Bird flu outbreak
There is a sever outbreak of avian influenza (commonly known as bird flu) in Scotland.
Wild bird populations have been devastated in parts of the country. Whilst avian influenza has circulated among bird populations on a regular basis for two decades, the current outbreak is the worst Scotland has experienced in terms of transmission and mortality rates. It has spread rapidly and killed tens of thousands of birds.
Due to the current situation, we are not admitting wild birds to our National Wildlife Rescue Centre.
Here's all the information you need to know about bird flu, including what to do if you come across a sick or injured bird at the moment.
What do I do if I find a sick bird?
Do not touch or pick up the bird. Call our free animal helpline on 03000 999 999 to report the bird, describe what you see, and we’ll give you advice and potentially send someone to assess the bird and do what we can to help them. If you have touched the bird, wash your hands right away.
Please do not bring birds to our National Wildlife Rescue Centre, or any of our animal rescue and rehoming centres. We won’t be able to admit them to our care due to the potential risk they could pose to animals in our care. Even a bird not displaying symptoms may have avian influenza, as the incubation period is between two and eight days.
If you call us for help, please be patient as the summer is our busiest time of year. On average we respond to over 230 reports of animals in need every day – but that number is even higher from May through September.
What do I do if I find a dead bird?
If you find dead wild birds or waterfowl (e.g. swans, ducks) you should report them to Defra’s helpline on 03459 33 55 77. Do not touch or pick up any dead birds you find.
Why can’t you admit wild birds to the National Wildlife Rescue Centre?
The strain of avian influenza infecting bird populations at the moment is highly contagious. We have several hundred wild birds on site, plus hundreds of other wild animals.
We’ve taken the tough decision to prevent a possible outbreak at the wildlife centre, and that means we can’t admit any wild birds to the centre until the situation improves.
Were we to have a single positive case at the centre, all animals on site could be at risk of being euthanised in line with UK-wide protocols to prevent the spread of avian influenza.
What about the hundreds of birds currently in your care?
We will release birds in our care when they are ready to return to the wild. We’re monitoring the spread of avian influenza, and identifying release sites in locations where it is least prevalent. This is a challenge as there are confirmed cases across the vast majority of Scotland. However, it would be detrimental to the welfare of wild birds to keep them in a wildlife centre when they have been fully rehabilitated and are ready to return to the wild.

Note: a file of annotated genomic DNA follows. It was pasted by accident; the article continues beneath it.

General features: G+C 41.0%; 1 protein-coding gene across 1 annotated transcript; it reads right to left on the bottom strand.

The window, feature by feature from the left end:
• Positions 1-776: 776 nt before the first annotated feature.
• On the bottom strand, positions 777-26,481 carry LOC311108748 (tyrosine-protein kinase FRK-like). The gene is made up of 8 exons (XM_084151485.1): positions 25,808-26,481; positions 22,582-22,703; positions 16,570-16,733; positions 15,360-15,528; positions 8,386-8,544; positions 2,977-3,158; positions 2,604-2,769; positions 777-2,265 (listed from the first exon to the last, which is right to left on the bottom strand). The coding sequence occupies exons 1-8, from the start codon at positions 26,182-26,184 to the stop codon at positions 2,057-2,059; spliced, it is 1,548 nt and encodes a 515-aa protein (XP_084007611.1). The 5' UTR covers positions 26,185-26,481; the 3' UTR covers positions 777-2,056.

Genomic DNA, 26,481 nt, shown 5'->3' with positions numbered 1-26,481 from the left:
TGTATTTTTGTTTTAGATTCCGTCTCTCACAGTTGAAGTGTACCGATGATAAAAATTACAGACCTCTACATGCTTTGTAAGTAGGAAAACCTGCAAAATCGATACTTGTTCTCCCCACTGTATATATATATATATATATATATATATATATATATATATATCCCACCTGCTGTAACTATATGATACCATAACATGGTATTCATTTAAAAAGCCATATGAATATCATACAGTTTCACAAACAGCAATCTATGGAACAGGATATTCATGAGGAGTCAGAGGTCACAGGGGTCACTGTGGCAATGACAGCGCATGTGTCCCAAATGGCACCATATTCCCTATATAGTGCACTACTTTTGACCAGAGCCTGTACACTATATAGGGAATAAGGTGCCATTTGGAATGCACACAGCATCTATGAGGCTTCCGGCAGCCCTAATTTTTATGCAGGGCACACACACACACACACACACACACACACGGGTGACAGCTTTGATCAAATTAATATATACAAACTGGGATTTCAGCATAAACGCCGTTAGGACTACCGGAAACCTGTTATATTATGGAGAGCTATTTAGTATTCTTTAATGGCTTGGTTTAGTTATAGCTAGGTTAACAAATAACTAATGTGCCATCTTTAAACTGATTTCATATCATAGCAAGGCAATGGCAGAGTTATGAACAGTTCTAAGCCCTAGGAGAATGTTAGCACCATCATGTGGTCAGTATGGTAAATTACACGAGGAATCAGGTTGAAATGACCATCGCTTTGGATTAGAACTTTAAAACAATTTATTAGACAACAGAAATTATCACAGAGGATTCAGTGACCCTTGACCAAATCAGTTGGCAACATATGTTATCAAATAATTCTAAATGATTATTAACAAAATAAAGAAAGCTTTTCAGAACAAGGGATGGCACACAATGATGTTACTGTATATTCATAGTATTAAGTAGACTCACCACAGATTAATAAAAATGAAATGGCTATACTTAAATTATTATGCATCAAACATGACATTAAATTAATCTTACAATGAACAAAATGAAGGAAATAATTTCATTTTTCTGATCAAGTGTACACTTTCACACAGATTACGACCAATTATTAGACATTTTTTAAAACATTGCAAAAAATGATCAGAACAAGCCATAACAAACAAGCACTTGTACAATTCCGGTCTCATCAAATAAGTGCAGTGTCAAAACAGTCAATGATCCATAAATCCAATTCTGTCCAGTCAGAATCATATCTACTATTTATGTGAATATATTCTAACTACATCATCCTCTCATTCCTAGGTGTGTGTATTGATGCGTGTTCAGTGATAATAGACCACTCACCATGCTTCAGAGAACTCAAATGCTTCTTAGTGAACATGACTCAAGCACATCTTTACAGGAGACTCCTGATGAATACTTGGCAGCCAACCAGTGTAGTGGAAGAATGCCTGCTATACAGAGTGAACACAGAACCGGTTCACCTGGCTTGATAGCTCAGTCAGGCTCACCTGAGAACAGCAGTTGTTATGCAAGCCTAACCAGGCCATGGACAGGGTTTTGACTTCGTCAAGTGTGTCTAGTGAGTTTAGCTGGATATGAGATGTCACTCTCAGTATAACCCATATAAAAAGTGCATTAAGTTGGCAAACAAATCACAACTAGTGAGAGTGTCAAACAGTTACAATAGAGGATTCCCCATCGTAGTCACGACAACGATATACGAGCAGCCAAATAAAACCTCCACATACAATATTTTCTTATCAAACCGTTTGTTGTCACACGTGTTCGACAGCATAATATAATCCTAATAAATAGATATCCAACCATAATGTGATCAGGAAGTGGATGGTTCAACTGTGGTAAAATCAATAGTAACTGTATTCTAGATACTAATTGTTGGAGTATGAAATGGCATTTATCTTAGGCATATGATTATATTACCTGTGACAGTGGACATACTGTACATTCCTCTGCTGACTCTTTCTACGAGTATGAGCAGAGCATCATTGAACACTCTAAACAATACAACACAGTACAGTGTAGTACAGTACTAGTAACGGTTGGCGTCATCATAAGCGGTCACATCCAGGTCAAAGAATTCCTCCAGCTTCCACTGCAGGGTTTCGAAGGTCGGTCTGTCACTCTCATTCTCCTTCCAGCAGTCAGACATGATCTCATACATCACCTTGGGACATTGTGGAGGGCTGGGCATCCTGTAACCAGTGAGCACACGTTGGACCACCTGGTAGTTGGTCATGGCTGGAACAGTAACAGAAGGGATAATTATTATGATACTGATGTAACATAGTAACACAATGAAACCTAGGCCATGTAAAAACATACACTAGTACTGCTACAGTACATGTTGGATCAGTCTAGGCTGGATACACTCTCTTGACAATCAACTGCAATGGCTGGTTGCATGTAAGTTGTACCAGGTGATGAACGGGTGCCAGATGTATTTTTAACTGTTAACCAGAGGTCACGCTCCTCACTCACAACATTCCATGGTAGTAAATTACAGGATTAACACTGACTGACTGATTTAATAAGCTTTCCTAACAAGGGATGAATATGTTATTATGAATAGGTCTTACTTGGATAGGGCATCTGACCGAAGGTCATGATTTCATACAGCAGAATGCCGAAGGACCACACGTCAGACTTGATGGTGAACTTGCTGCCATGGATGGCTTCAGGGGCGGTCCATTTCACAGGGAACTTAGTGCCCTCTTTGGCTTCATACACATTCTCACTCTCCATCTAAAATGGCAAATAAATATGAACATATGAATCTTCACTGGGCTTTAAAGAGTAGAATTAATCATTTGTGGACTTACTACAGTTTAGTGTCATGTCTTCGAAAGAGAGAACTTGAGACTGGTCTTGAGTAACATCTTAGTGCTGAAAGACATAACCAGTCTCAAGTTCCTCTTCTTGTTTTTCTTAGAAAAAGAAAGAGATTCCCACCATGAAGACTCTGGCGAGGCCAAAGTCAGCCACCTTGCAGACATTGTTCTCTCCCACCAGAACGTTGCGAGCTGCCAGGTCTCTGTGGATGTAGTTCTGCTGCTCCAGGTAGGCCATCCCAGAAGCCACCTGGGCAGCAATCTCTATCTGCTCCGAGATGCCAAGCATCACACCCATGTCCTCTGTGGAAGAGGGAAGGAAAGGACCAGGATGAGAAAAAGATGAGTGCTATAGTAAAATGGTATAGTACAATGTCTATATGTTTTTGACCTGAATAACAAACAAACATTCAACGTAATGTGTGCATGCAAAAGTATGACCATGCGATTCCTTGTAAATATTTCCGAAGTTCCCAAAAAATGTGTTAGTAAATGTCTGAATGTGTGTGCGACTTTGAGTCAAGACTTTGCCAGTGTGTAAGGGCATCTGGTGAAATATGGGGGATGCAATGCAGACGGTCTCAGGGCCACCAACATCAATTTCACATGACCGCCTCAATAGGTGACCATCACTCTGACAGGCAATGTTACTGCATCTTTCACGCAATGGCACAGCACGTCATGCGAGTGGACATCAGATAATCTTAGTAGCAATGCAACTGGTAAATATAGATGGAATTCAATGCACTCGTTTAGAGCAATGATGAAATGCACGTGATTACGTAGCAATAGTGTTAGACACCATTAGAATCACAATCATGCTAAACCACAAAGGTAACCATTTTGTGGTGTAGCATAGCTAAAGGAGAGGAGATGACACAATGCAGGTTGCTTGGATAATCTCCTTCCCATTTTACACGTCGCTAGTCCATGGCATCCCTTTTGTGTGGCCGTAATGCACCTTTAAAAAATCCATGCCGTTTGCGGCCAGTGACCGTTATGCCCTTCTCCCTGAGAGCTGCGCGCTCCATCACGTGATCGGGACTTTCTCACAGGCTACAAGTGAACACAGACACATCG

Can’t you improve biosecurity measures or isolate wild birds until you can check they don’t have bird flu?
We have stringent biosecurity measures in place already, but the scale and speed of the spread of this year’s outbreak of avian flu means we do not have appropriate facilities to isolate the large number of birds we could expect to admit.
Is bird flu a threat to humans?
Bird flu can, in rare cases, infect humans. It is spread by close contact by an infected or dead bird with avian influenza. Please check the NHS website for more information: https://www.nhs.uk/conditions/bird-flu/
The advice from the UK Health Security Agency is that avian influenza poses a very low risk to the general public’s health.
Can bird flu infect other species?
Reports have emerged in other parts of the world of avian influenza infecting other species, such as seals. We’re in regular contact with key agencies and partners monitoring and investigating this.
Can bird flu be treated?
Sadly, there’s no treatment for bird flu. If we attend to a bird with symptoms of bird flu, we will put them to sleep to end their suffering. Otherwise, they’ll suffer for a period of time before dying.
What are the symptoms?
Birds with the current strain of avian influenza can have swollen heads, dullness, a lack of appetite, respiratory issues and diarrhoea. There can be a wide variation in the severity of the symptoms.
The disease can present suddenly and birds can pass away within hours of first displaying symptoms.
What’s the risk to poultry and captive birds?
Avian influenza is a notifiable animal disease, meaning anyone who keeps poultry or captive birds must report any suspected cases. In Scotland, this means notifying your field service local office at the Animal and Plant Health Agency. The current strain has predominantly impacted wild birds.
As an owner of poultry or captive birds, how can I protect my birds?
Review biosecurity measures and make sure they are robust. There is a legal requirement for all poultry keepers with 50 or more birds to register their premises on the Great Britain Poultry Register, but we would strongly encourage those with a flock of any size to register.
Anyone who is registered will be notified when there’s disease outbreak like bird flu in their local area.